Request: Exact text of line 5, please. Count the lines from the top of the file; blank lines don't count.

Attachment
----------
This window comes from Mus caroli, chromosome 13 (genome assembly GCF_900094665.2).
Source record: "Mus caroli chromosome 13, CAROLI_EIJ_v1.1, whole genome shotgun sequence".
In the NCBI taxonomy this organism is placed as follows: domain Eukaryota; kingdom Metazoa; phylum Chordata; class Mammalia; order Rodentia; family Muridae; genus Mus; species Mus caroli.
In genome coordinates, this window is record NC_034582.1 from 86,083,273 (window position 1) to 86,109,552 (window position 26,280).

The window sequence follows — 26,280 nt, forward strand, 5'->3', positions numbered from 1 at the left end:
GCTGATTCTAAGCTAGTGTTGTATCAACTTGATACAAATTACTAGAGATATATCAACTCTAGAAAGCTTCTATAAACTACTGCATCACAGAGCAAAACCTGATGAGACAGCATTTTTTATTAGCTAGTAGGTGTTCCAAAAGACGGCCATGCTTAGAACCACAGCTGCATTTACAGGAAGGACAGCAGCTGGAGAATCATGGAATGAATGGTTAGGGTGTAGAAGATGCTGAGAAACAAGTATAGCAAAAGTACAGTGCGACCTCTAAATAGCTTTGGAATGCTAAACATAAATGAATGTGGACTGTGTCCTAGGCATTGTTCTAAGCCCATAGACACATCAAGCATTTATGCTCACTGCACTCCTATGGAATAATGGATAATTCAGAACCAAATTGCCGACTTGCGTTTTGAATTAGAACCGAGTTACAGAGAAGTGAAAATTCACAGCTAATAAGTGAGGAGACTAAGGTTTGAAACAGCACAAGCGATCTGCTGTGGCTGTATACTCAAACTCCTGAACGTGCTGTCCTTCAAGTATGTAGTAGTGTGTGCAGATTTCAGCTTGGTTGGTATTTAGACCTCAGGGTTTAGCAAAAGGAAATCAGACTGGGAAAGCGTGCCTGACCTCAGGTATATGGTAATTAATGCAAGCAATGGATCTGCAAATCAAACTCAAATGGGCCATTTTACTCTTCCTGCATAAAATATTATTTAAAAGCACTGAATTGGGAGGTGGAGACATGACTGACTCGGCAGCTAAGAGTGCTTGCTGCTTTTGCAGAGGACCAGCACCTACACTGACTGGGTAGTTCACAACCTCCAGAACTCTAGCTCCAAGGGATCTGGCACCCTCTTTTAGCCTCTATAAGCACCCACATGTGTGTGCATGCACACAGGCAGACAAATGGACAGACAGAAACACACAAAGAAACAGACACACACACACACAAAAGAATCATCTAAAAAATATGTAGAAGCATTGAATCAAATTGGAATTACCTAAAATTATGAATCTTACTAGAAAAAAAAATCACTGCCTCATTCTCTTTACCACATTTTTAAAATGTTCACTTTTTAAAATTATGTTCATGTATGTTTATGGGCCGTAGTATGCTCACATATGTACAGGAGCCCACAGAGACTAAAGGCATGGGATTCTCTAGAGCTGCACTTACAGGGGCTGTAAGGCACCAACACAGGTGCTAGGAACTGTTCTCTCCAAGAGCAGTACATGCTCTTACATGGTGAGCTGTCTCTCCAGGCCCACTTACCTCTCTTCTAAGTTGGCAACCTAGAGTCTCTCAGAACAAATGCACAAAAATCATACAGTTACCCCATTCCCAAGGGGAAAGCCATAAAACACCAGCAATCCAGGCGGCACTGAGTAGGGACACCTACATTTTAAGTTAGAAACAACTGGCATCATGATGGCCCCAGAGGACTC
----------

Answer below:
The window sequence follows — 26,280 nt, forward strand, 5'->3', positions numbered from 1 at the left end: